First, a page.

Hariri revokes resignation after consensus deal

Lebanese Prime Minister Saad Hariri attends a cabinet meeting at the presidential palace of Baabda, east of the capital Beirut, on Dec. 5, 2017. (AFP/Joseph Eid)
Updated 05 December 2017

Hariri revokes resignation after consensus deal

BEIRUT: Lebanese Prime Minister Saad Hariri has withdrawn his resignation, a month after his shock resignation announcement in Saudi Arabia.

Hariri's decision to rescind came after a consensus deal reached with rival political parties.

The announcement came at the end of the first Cabinet meeting since Lebanon was thrown into a political crisis after Hariri's stunning move a month ago.

The Cabinet assured in an emergency meeting "the commitment of the Lebanese government in all its political components to dissociate itself from any disputes, conflicts, wars or internal affairs of Arab countries in order to preserve Lebanon's political and economic relations with its Arab brothers."

The draft of the statement was agreed after numerous communications and meetings held quietly in the past few days, involving President Michel Aoun, Parliament Speaker Nabih Berri, Hariri, Hezbollah and other parties.

In a statement, Hariri hoped that "the Cabinet meeting would present a new opportunity for solidarity to protect the country. We all can see how the region is boiling, and we should not have any illusions that any miscalculated step could lead the country down a dangerous path."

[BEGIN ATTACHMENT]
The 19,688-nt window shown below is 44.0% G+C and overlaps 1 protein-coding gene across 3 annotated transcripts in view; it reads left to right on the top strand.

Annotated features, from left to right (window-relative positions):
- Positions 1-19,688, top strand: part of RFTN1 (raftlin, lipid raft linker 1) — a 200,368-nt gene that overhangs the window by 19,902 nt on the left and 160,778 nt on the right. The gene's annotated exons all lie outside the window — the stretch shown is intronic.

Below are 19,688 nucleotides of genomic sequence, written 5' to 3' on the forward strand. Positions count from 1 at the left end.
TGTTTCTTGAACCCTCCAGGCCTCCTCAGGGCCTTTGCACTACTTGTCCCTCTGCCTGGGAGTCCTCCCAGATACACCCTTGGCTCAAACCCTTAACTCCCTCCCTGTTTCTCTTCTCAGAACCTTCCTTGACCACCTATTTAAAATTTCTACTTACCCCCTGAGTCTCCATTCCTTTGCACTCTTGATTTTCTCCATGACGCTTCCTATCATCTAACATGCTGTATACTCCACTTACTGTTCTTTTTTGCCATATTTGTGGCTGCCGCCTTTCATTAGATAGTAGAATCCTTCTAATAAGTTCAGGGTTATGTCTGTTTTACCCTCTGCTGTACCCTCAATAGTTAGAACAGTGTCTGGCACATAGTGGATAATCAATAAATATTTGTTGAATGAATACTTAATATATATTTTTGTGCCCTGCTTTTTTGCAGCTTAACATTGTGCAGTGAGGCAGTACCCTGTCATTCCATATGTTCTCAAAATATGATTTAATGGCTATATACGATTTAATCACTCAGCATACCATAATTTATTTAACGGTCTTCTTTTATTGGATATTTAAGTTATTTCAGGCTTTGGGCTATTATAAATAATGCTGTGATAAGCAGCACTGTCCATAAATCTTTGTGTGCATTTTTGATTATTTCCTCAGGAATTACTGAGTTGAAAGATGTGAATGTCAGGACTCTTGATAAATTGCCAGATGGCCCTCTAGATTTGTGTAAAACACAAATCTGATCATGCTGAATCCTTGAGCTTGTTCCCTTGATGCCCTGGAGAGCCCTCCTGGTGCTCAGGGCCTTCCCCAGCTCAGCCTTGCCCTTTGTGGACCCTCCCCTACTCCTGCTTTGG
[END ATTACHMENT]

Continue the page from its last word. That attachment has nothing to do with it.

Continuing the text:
Hariri said in the statement: "I am the prime minister of Lebanon and today there is a death sentence against me in Syria, and Hezbollah has been classified as a terrorist (organization) in the Gulf countries. All I am saying is that we need to spare the country from getting involved in the regional conflicts and preserve our stability.”

He added: “However, this does not relieve us from realizing the current problem and the concerns of many brotherly countries, especially Gulf countries, which sent us many clear messages concerning interference in their internal affairs. This means that there is a problem which we cannot ignore, and which should not continue. Attacking the Gulf countries in the media and in politics threatens the interests of Lebanon, especially the Lebanese expatriates working in the Gulf."

Hariri stressed: “Our interest lies in the protection of our historical relations with Saudi Arabia and all the Gulf (countries), and depriving those who do not wish us well from a pretext to draw Lebanon into chaos."